The definition of “broke” can be described with one word: penniless.
To college students, the term may be more complex: struggling financially as a repercussion of future loans and/or dependency on additional finances that are currently saved.
Numerous articles have jumped on the trend, too: BuzzFeed and CollegeHumor highlight the struggles of being a #BACS (Broke–Ass College Student). Things like snatching napkins from the dining halls, eating Kraft cheese and ramen on the regular, and not wanting to use the gasoline in your car are some of these “struggles.”
Yes. You are struggling financially. Perhaps a hefty amount of your money is going to paying loans. Perhaps you’re balancing working on campus and academics so you can pay for your loans. Perhaps you’re financially dependent on your parents until the end of your college career. But there’s a fine line between being broke and struggling to live. Let’s save the diction for where it matters.
The etymology of “broke” has a negative connotation. According to the Online Etymology Dictionary, “broke” goes as far back as 1716 as an extension of insolvent. The old English cognate broc meant affliction, or misery.
Why has this narrative integrated into college culture? Why are we following this stereotype? The stereotype produces a culture in which college attendance is a standard, not a luxury. We expect ourselves to attend college — that’s not the financial issue. Everything else is. It’s almost always associated with the fear of not having money. Poverty isn’t something we’ve experienced — but something we’ve had the privilege to learn about in a detached way. There’s a vast difference between not wanting to pay your loans and not having a roof over your head.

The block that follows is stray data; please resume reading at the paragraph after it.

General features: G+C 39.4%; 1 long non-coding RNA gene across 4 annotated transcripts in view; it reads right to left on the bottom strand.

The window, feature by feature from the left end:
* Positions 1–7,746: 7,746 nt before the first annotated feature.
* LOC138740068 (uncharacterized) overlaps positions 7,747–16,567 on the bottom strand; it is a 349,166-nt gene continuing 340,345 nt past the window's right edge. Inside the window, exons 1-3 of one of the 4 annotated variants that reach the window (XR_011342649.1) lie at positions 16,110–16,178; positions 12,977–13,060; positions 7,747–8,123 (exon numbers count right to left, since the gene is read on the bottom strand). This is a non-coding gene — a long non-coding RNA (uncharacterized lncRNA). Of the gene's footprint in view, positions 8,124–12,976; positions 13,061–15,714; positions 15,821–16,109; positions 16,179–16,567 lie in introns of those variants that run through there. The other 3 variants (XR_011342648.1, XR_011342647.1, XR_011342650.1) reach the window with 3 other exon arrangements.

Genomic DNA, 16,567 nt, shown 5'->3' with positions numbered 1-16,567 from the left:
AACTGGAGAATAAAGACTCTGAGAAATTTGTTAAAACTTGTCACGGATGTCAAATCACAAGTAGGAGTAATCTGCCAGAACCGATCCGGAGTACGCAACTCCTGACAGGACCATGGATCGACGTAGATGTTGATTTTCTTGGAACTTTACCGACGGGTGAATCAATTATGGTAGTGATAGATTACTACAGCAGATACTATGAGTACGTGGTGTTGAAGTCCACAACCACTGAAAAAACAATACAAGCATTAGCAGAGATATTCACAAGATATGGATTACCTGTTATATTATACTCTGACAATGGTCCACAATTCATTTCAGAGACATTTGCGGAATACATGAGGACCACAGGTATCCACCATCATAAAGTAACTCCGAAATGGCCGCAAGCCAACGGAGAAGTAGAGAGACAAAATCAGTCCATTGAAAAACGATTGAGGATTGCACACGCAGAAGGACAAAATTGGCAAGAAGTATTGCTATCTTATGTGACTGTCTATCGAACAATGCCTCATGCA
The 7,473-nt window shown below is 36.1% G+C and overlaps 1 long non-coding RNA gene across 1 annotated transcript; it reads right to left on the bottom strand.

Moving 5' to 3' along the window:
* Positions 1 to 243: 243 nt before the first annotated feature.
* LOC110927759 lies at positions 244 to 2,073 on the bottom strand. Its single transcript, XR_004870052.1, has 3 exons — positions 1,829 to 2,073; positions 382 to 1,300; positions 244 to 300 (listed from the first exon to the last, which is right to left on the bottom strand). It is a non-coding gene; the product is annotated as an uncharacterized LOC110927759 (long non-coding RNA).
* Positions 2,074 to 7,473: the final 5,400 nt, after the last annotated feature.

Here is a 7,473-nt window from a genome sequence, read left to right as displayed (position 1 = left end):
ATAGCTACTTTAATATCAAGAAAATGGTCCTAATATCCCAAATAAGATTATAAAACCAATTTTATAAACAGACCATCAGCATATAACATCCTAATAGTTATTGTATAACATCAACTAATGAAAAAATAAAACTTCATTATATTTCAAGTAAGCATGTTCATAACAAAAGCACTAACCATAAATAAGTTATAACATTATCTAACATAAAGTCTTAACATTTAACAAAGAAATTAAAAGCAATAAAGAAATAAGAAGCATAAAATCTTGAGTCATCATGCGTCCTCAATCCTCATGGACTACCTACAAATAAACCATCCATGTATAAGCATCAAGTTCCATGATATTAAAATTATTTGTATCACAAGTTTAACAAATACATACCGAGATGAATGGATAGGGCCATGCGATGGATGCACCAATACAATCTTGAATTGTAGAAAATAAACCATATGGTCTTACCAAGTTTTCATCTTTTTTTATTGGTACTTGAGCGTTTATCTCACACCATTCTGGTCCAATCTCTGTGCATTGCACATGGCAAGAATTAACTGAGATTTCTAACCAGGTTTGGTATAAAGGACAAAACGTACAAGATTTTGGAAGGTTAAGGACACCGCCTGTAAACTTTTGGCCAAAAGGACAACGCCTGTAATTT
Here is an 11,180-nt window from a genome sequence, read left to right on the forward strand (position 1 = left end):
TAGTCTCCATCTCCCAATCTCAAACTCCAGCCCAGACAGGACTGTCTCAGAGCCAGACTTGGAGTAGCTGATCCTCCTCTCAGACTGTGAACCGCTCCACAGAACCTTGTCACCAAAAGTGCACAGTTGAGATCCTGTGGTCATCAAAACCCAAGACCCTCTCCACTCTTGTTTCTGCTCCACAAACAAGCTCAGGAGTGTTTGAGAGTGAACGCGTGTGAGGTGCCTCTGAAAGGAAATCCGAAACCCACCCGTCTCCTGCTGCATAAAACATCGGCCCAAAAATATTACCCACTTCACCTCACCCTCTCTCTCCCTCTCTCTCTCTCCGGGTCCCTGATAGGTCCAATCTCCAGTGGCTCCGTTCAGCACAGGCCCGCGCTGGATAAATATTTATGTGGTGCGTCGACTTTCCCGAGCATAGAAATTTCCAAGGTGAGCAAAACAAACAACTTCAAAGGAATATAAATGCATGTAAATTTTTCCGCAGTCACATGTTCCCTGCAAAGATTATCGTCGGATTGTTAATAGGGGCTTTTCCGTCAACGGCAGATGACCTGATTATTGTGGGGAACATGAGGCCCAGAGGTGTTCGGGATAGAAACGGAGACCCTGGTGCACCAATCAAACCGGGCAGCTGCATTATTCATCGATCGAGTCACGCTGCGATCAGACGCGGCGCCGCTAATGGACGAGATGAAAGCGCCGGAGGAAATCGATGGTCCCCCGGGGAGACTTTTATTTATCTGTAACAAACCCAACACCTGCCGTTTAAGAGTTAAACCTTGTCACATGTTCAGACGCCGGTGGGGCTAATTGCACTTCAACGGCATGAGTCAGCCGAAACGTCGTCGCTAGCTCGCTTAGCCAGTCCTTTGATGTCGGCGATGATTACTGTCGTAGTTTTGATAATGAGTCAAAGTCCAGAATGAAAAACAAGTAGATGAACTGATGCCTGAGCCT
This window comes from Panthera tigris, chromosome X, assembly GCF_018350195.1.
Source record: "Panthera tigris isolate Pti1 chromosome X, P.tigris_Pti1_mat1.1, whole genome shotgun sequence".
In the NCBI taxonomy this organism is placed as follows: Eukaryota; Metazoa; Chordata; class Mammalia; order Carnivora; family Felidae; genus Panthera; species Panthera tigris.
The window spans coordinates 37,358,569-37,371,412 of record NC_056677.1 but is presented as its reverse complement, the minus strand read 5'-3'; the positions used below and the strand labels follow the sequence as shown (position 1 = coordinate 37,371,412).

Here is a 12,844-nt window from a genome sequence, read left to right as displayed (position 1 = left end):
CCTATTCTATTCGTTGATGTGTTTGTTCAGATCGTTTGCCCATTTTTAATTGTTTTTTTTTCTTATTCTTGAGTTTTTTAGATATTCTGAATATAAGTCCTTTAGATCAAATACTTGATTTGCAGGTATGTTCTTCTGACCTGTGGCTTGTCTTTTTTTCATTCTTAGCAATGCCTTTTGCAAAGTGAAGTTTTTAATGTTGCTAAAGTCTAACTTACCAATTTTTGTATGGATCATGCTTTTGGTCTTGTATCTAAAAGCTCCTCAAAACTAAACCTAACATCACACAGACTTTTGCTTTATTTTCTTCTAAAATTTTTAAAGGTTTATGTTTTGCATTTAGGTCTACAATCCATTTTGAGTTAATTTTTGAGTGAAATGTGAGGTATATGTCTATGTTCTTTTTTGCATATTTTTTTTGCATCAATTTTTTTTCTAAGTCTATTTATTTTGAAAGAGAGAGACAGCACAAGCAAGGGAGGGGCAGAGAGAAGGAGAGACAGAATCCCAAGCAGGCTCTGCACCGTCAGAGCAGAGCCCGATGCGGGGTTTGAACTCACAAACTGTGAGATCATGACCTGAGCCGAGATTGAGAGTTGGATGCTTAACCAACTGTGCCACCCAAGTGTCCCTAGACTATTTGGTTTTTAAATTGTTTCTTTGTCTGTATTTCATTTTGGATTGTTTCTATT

It’s so easy to use “broke” because college students have integrated the word into daily life. It’s colloquial. We’re ‘broke” if we don’t have cash on us. We’re broke if we can’t afford a soda this week. The term is monopolizing what it really means to not have money. College students need to take a step back and recognize the privilege we have just being at college.
Glorification of poverty is ignorant and unhealthy. College students have the tendency to romanticize their suffering, highlighting the moderate financial difficulties they have. While their valid complaints may resolve issues on a short-term basis, ignoring other socioeconomic classes, specifically those in minority groups, is only worsening the problem over the long-term. Social mobility is impossible when those in higher classes identify with lower-class stereotypes because it pushes people to ignore impoverished individuals. Romanticizing suffering creates the false notion that the middle class equals the lower class — which eradicates the lower class itself.
A 2014 report from the National School Board Association’s Center for Public Education analyzed recent data from the U.S. Department of Education. It found that by age 26, 12 percent of high school graduates were not enrolled enroll in two- or four-year colleges. Of this 12 percent, most come from the lower end of the socioeconomic scale.
The fact of the matter is that this study only encompasses high school graduates, completely ignoring those who drop out of high school due to financial difficulties. Most people on the lower end of the socioeconomic scale do not have the ability to attend colleges, much less apply to them. College students are perpetuating the class system by convincing other students they are poor and needy, disregarding the lower and lower-middle class. Through the use of words like “broke,” college students are unintentionally stabilizing the class system and separating people from their privilege. It pushes the narrative that those in the higher–middle class are in just as desperate of situations as those who are actually suffering, pushing their plight out of the spotlight.
When college students say they can’t do something because they’re broke, they’re inherently sticking to the negative stereotype that promotes the class system and dismisses minority groups. The broke-ass college kid stereotype inadvertently ignores and undermines the struggles of those with lower socioeconomic status. College students glorify their middle–class poverty to the point where it’s perpetuating the American class system.